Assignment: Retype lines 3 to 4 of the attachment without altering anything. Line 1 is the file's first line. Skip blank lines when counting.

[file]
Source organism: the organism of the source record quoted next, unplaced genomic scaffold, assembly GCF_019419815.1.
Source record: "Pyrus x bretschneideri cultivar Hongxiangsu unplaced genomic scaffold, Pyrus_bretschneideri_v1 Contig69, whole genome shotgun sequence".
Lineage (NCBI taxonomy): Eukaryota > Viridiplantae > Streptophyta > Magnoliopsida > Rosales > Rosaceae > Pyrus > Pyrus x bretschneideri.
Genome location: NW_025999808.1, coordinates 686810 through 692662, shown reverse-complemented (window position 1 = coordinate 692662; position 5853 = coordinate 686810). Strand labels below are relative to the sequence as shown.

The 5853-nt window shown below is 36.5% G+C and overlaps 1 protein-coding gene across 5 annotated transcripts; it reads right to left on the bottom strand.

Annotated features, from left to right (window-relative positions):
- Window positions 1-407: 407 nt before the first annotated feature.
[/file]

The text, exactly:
Lineage (NCBI taxonomy): Eukaryota > Viridiplantae > Streptophyta > Magnoliopsida > Rosales > Rosaceae > Pyrus > Pyrus x bretschneideri.
Genome location: NW_025999808.1, coordinates 686810 through 692662, shown reverse-complemented (window position 1 = coordinate 692662; position 5853 = coordinate 686810). Strand labels below are relative to the sequence as shown.